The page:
The number of veterans requiring occupational therapy is on the rise, according to figures from the Centers for Disease Control. October is Occupational Therapy Month, and new data shows that adult veterans are more likely to need occupational therapy services than non-veterans.

From 2019 to 2020, 13 percent of veterans aged 25 to 64 required occupational therapy such as rehabilitative services, speech therapy and physical therapy, versus just 9 percent of non-veterans.

Those with a higher education level were more likely to receive therapy at an increasing rate. Statistics show that veterans with a high school diploma or less sought therapy at a rate of 11.5 percent, 13.1 percent among those with some college and 16.2 percent among those with a college degree or higher. 

Among non-veterans, the percentage who received therapy increased from 7.9 percent among those with a high school diploma or less to 9.4 percent among those with some college and to 9.8 percent among those with a college degree or higher.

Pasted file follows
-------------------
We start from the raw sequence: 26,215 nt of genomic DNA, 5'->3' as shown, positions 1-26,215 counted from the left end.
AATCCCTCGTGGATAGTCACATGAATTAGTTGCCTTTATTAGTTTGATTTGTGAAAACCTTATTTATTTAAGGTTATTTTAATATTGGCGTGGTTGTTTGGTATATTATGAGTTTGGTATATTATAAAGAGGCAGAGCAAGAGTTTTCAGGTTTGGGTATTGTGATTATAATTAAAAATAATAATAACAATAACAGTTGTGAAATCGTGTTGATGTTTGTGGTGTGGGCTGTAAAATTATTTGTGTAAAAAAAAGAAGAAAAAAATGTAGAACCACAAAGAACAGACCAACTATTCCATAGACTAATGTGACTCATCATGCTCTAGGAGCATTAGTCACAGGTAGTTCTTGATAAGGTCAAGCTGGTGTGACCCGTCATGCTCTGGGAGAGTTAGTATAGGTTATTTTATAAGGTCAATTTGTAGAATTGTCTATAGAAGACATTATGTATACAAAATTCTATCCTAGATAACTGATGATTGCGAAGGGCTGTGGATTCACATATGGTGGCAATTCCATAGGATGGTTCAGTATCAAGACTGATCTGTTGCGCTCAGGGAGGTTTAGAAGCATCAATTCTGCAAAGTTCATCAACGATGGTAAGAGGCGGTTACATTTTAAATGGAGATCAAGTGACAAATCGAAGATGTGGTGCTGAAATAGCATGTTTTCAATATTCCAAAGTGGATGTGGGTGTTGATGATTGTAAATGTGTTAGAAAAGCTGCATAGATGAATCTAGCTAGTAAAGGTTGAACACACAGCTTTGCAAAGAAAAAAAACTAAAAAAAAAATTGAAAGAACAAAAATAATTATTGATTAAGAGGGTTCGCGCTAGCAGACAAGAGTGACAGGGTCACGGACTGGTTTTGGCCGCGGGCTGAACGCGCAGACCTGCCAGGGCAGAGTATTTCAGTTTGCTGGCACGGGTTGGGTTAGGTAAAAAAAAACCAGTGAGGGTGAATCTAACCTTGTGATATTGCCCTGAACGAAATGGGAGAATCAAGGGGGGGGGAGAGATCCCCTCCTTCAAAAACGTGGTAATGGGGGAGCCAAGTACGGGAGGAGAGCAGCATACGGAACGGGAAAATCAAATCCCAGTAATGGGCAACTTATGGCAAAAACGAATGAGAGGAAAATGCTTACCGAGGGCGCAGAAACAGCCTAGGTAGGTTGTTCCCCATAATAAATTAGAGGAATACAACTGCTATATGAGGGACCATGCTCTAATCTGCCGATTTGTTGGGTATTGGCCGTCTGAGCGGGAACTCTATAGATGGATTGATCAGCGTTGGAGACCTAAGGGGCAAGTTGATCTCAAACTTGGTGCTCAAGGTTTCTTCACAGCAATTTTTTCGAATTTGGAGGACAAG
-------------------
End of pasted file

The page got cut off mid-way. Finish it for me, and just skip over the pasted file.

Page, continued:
Meanwhile, location played a significant role in access to care, with those who lived in more rural areas having a decreased level.  

More than 33 percent of disabled veterans received physical therapy, while 23 percent of non-veterans received care. 

Among veterans, men were as likely as women to receive therapy at 13 percent and 14 percent, respectively. This figure shifted among non-veterans, with 7.3 percent of men and 10 percent of women receiving therapy. 

The U.S. Department of Veteran Affairs recommends occupational therapy for veterans to ensure active and healthy lives, as well as participation in day-to-day activities.

The department emphasizes how occupational therapy can assist veterans in continuing to take care of their health needs. It can also help veterans prevent health declines by managing their daily health needs.